Far From the Tree, by Robin Benway
Publish Date: October 3, 2017
Published by: HarperTeen
Genre: YA Fiction
My Rating: ★★★★☆ (3.5 out of 5 stars)
Being the middle child has its ups and downs.
But for Grace, an only child who was adopted at birth, discovering that she is a middle child is a different ride altogether. After putting her own baby up for adoption, she goes looking for her biological family, including—
Maya, her loudmouthed younger bio sister, who has a lot to say about their newfound family ties. Having grown up the snarky brunette in a house full of chipper redheads, she’s quick to search for traces of herself among these not-quite-strangers. And when her adopted family’s long-buried problems begin to explode to the surface, Maya can’t help but wonder where exactly it is that she belongs.
And Joaquin, their stoic older bio brother, who has no interest in bonding over their shared biological mother. After seventeen years in the foster care system, he’s learned that there are no heroes, and secrets and fears are best kept close to the vest, where they can’t hurt anyone but him.
In all honesty, if I had just read the synopsis on this book, I probably never would have picked it up. It’s just not my normal cup of tea. But I had come across a sample of the first chapter it in a booklet I had gotten at an event somewhere (I think the BN B-Fest), and that sample alone just wouldn’t get out of my head. So when it came time for my reading mood to go “man, I need a contemporary”, I thought that this one should be it.
For this review I am going to split it up into two viewpoints: a critical one and a personal one, because that’s the only way I think I can do it.
In short, this book is well written. The characters are diverse and realistic, with flaws that are defiantly human and character arcs that make sense to who they are as presented from the start. The writing draws the reader in easily from the start, and retains the attention throughout without ever losing steam. In the beginning, it does feel a bit like there isn’t a lot of movement in terms of an overall storyline arc, with only one character, Grace, having a personal goal – to find her birth mother. The other two just sort of…exist for a bit until their storylines start to take shape and their personal issues grow and changes come into their lives that they have to overcome. So for a while it felt like nothing was really happening while the characters (and the reader) were just kind of getting to know one another. Which is fine, but again, I felt like I needed a little bit more, and not just the small hints that were given here and there.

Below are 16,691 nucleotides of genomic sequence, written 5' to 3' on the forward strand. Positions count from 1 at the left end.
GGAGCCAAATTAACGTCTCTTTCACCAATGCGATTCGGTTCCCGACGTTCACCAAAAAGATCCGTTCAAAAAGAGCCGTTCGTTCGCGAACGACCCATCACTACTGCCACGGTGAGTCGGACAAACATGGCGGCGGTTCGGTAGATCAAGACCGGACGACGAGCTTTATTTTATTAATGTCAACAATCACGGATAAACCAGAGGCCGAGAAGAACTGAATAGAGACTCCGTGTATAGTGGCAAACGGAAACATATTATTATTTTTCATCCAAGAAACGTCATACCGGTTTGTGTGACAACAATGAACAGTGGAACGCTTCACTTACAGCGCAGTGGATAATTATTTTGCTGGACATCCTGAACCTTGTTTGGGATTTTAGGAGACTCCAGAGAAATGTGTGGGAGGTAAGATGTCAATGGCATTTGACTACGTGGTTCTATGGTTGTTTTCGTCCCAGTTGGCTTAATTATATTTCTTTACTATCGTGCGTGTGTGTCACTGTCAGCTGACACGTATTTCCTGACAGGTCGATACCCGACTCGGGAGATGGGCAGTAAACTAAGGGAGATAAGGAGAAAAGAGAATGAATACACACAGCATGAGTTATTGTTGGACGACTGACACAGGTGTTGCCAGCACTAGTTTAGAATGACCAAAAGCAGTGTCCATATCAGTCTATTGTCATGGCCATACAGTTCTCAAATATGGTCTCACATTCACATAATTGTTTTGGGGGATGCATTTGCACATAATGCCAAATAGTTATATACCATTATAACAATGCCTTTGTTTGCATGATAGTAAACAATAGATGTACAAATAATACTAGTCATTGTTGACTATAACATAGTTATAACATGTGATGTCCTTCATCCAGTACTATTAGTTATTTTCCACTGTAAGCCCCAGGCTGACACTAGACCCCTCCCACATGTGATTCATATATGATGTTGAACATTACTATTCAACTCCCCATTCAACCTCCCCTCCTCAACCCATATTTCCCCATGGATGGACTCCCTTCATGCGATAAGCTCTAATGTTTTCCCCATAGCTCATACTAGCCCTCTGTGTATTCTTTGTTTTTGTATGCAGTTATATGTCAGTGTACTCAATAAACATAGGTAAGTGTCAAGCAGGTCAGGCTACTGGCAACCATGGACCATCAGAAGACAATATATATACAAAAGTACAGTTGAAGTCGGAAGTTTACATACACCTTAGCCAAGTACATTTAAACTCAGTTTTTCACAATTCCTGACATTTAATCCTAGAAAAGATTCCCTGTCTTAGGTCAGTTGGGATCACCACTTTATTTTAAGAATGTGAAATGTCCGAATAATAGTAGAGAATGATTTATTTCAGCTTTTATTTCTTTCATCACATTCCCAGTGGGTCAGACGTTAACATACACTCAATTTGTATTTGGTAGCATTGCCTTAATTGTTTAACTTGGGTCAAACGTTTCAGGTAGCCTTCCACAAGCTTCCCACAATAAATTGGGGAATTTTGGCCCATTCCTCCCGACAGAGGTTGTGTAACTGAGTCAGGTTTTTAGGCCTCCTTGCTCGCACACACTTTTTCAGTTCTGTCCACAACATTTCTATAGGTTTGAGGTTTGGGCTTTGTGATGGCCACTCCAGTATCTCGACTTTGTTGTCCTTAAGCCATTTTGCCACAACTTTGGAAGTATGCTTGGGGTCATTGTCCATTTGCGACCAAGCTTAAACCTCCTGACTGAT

I just felt very little emotional connection to the characters and this book overall. This is not a statement about the quality of the book – I can certainly see a lot of people enjoying it and loving it much more than I do – I just don’t think I really connected with any of the characters. Grace’s storyline, the one that drew me to this book in the first place, was kind of the only one I ever had any really interest in, and Joaquin’s garnered some of my attention too. But Maya’s I could have cared less about. I don’t know why, it just didn’t click with me for some reason. Maybe because it was such a typical storyline I’ve seen before so often – fighting parents, alcoholic mom – that there wasn’t really anything I didn’t already expect from it to happen. So, sadly, I just didn’t find myself really caring either in a positive or negative way about this book while reading it. I felt like at any point I could have stopped and never really needed to pick it back up because I had no pressing desire to know what was going to happen next.
Still, despite my semi-indifference towards this story and these characters, I will admit to getting emotional at the end (although not as emotional as these characters who really cry an awful lot), and I did think their overall character and story arcs were wonderfully done. The story, like I said, was well written (okay there were a couple of times I thought the randomly thrown in metaphors and allegories were a little overdone), moved at a decent pace, and definitely has a lot to say about the importance of family and what it means to be one. Despite the fact that I personally didn’t feel completely enthralled by this book, I would still probably end up recommending it to people depending on their taste.